The Angry Birds Movie 2 review: A silly but enjoyable film that is a vast improvement from its prequel
The Angry Birds Movie reveling in its silliness is not only tolerable but also enjoyable because that tomfoolery is also accompanied with clever humour.
castJason Sudeikis, Peter Dinklage, Leslie Jones, Bill Hader
directorThurop Van Orman
There is a scene in The Angry Birds Movie (2016), in which a supposedly heroic character, called Mighty Eagle (Peter Dinklage), urinates into a water body, named the ‘Lake of Wisdom’, for around a minute as the other primary characters watch on in horror.
That minute in the film is the perfect metaphor for the way in which a production house put a blot on the legacy of a spectacular video game, by making the most obvious cash grab disaster of a movie based on it, as horrified viewers and critics watched on.
Its sequel, The Angry Birds Movie 2, does not really have the sort of refinement you would expect to see in, say, a Pixar film. But compared to its 2016 prequel, the movie is a vast improvement, and, in fact, a lesson for all future endeavours to create cinema based on video games. Keeping in mind the kind of forgettable fluff the prequel was, this is a highly commendable achievement.
The rivalry between flightless birds and green pigs continues at the beginning of The Angry Birds Movie 2, as tensions between Bird Island and Pig Island still soar high after the events shown in the prequel, in which the pigs fail in their attempt to steal the birds’ eggs. But as both these worlds are threatened, and attacked by a vengeful eagle called Zeta (Leslie Jones), who leads a third island called Eagle Island, the birds and pigs agree to a truce, and assemble a team to foil Zeta’s plans of destruction.
The biggest strength of The Angry Birds Movie 2 is undoubtedly its focus on character development. Director Thurop Van Orman, and screenwriters Peter Ackerman, Eyal Podell, and Jonathan E Stewart deserve special credit for bringing much-needed life and nuance to characters earlier reduced to hollow brand properties.
Even though Red (Jason Sudeikis) has won the admiration of his fellow feathery Bird Island citizens in the movie, he is still insecure about losing his newfound status. A newspaper clipping, hilariously titled ‘total loser now beloved’ and cleverly placed in a set piece, in Red’s house in the film aptly highlights Red’s fears.
In the same scene, by showing its now seemingly successful and popular protagonist dejectedly lying on the floor, and casually adding melted butter and salt to his mouth already stuffed with popcorn, The Angry Birds Movie 2 provides a brave allegory of depression.
Sharper writing also gives the stellar voice cast much more room to showcase their talents. Danny McBride is especially funny as the socially awkward Bomb, who – while speed-dating – nervously lists eating dirt as one of his hobbies, and even goes on to explain it is apparently an attractive skill during a scene. Chuck (Josh Gad) and King Leonard Mudbeard (Bill Hader) bring their own zany energy to the chaotic narrative, especially in scenes during which they hide themselves on Eagle Island inside a Trojan eagle suit, named Harvey.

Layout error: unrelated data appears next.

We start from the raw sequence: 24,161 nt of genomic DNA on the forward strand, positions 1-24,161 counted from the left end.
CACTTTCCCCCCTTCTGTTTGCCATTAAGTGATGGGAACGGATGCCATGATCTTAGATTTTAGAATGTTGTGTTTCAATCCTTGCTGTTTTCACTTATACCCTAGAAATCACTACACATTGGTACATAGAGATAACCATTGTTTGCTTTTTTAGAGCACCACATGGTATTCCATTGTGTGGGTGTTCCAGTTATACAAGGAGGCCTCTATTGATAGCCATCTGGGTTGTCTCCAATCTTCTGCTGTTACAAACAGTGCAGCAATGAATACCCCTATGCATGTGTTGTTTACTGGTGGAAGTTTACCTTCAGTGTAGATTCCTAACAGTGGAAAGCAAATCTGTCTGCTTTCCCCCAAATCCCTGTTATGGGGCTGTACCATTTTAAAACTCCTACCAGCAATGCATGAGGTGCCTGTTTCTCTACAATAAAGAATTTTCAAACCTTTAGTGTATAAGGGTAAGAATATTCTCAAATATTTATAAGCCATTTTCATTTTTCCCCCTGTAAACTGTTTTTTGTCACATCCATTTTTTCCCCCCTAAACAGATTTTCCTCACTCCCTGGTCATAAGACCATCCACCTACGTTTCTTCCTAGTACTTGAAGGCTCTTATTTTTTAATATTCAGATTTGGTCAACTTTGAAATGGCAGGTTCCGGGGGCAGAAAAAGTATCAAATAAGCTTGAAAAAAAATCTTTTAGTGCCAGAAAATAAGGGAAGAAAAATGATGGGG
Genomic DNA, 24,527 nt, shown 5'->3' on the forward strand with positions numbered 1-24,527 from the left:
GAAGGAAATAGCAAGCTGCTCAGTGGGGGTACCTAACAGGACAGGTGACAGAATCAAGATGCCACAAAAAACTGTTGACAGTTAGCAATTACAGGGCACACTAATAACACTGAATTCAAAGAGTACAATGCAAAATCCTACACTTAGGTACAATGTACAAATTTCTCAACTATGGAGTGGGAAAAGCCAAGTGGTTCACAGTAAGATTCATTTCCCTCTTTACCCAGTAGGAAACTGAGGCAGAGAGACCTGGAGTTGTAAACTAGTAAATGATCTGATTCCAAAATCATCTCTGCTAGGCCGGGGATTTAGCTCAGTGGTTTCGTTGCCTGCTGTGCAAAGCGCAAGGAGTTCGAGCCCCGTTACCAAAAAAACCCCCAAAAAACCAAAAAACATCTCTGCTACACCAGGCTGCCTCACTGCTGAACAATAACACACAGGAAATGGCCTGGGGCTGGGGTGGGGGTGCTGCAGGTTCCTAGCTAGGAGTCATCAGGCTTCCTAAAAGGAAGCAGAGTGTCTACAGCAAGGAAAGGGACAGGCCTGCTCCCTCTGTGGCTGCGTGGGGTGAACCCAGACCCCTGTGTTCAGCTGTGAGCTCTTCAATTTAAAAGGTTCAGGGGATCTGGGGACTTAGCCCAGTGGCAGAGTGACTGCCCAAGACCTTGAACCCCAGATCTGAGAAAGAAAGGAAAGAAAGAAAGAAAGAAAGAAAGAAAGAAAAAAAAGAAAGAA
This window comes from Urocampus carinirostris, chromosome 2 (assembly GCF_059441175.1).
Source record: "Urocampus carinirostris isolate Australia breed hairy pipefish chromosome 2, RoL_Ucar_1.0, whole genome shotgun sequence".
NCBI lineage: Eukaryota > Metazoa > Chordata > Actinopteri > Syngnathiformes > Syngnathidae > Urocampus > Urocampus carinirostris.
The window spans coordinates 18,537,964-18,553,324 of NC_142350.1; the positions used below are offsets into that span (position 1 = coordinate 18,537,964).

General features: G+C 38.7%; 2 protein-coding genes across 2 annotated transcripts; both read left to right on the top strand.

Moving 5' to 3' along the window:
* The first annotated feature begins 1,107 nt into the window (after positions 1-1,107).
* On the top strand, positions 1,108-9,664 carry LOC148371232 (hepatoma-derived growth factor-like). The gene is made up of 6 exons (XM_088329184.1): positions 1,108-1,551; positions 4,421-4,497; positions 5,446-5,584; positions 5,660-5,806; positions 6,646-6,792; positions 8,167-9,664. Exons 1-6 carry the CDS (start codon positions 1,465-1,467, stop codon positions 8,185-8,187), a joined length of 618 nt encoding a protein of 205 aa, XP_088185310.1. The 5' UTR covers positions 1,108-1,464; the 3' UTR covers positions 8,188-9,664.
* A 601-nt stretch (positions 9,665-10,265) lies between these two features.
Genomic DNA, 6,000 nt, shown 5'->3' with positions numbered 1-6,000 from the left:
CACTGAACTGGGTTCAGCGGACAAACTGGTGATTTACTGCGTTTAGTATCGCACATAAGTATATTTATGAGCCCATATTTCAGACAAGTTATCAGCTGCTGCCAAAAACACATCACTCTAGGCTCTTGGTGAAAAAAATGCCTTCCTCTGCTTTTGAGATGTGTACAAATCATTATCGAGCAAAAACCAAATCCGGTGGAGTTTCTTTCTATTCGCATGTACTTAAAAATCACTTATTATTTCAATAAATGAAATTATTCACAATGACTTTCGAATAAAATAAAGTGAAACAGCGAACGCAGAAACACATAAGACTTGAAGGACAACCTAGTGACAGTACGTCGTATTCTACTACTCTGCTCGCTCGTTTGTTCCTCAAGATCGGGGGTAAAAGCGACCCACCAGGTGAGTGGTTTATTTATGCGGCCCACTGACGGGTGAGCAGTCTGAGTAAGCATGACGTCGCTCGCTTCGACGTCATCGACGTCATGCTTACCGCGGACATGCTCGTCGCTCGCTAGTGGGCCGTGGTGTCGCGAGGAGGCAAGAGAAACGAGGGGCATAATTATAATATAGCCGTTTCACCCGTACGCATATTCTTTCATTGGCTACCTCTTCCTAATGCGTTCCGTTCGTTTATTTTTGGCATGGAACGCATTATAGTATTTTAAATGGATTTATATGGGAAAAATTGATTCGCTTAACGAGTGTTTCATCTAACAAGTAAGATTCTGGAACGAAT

Since Matilda (Maya Rudolph) was the only main female character in the prequel, the introduction of two new female birds in the movie – Silver (Rachel Bloom) and Zeta – is also a welcome change. Moreover, both of them are given strong, independent identities, and often make fun of the other characters’ male egos.
The computer animation, while one of the few things which the prequel also got right, is also top-notch, as the movie uses a wide colour palette to bring to life some carefully constructed visual gags (sometimes even bringing to mind scenes from Mission Impossible), without the whole setup appearing garish or overproduced.
There are, however, still a few aspects of the movie pulling it down from achieving a place in animation’s hall of fame. A crucial sub-plot involving hatchlings seemed unnecessary and forced. It is quite clear that the filmmakers wanted the hatchlings to be the Angry Birds version of the minions from the Despicable Me franchise, trying to score a similar ‘Aww!’ reaction from the audience.
Except the minions are more than just cute props. The goofy sense of humour, that is unique to them, is missing in the hatchlings, whose only selling point is baby talk. Viewers are supposed to laugh when a hatchling says ‘cwap’ instead of ‘crap’, but the joke falls flat.
The movie is also quite directionless and predictable in terms of overall plot, or the semblance of it. And it is not unfair to expect a brand expansion film to pay attention to such details. The Lego Movie, for instance, with its rich plot and explosion of pop culture references, proved that artistic genius can indeed be part of a movie based on nothing but plastic bricks.
The Angry Birds Movie 2 is ultimately a silly movie. But the film reveling in its silliness is not only tolerable but also enjoyable because that tomfoolery is also accompanied with clever humour, which will be appreciated by both kids and adults.
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